The Effects of Maple Syrup and Glucose on Baker’s Yeast

Jennifer Blake, Viktoria Diaz Martinez, Analisa Chavez, Nicole Brinker, Sarah Bounds, Brooklyn Gissendaner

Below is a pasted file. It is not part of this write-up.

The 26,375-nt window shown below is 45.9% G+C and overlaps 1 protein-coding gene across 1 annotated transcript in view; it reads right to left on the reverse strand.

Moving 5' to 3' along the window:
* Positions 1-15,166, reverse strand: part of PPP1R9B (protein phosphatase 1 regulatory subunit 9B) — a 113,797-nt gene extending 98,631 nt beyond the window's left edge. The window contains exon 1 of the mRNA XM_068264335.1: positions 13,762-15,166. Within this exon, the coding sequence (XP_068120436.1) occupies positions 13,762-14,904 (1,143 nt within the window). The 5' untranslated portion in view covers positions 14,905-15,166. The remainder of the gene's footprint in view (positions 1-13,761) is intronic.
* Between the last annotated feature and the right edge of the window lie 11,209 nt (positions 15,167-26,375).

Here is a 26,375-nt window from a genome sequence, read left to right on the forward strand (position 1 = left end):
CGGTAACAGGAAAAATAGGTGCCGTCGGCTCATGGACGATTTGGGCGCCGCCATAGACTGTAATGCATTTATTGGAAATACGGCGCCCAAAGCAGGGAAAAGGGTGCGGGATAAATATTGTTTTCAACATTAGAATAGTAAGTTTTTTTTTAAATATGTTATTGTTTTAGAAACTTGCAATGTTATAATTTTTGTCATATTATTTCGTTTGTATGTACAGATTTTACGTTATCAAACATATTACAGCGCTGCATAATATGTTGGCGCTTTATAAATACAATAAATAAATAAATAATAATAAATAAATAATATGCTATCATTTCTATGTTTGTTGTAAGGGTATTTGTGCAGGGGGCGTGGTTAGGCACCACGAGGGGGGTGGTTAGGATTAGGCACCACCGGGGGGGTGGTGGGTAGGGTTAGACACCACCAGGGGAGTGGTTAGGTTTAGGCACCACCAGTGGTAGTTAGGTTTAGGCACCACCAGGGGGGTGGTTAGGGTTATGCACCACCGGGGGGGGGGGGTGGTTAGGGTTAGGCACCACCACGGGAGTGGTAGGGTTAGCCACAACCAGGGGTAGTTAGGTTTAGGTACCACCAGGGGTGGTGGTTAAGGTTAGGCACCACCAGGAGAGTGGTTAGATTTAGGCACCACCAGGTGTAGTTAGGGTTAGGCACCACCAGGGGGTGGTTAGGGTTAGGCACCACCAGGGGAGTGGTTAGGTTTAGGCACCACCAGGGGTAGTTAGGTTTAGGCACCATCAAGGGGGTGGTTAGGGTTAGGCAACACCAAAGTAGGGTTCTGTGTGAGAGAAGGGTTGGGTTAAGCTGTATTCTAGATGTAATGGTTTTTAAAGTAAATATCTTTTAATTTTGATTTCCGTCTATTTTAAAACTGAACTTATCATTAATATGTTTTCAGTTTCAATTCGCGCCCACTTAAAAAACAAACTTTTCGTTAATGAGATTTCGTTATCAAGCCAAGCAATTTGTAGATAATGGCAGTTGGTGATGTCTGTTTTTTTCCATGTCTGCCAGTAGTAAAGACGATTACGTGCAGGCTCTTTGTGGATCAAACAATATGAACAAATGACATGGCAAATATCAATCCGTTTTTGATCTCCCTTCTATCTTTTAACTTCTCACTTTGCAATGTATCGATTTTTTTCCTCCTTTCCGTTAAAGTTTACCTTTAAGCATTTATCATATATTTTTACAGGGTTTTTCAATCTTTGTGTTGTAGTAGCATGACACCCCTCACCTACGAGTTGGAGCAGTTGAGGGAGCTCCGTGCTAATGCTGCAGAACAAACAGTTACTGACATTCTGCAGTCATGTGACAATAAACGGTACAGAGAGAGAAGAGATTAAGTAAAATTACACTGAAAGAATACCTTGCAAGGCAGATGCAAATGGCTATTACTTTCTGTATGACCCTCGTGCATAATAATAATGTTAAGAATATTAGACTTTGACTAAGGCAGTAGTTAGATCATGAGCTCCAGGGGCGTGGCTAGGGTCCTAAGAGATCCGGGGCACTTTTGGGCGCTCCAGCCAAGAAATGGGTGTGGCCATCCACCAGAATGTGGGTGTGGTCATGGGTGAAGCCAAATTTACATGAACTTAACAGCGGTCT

The eukaryotic Baker’s yeast is a fungus that is essential for commercial purposes due to products from fermentation which are carbon dioxide and ethanol; furthermore, the carbon dioxide gas is used for baking purposes. Factors such as the carbon source of cellular respiration and fermentation have been tested to determine which is most efficient in yeast growth. We compared a monosaccharide (glucose) with a concentrated sugar source (maple syrup) to determine which would result in a greater rate of fermentation in the baker’s yeast. We conducted eight 12 minute trials total, with four trials of yeast containing glucose and four trials of maple syrup, testing the rate of fermentation through the carbon dioxide output by providing the yeast with the sugar products. Based on our results, there is not a significant difference in the output of carbon dioxide through fermentation of the baker’s yeast when glucose and maple syrup were used as a carbon source. Maple syrup can be used as a sugar substitute for baking. Therefore, further research on maple syrup could be essential in the baking industry because the output of carbon dioxide is key in bread rising other baking practices.

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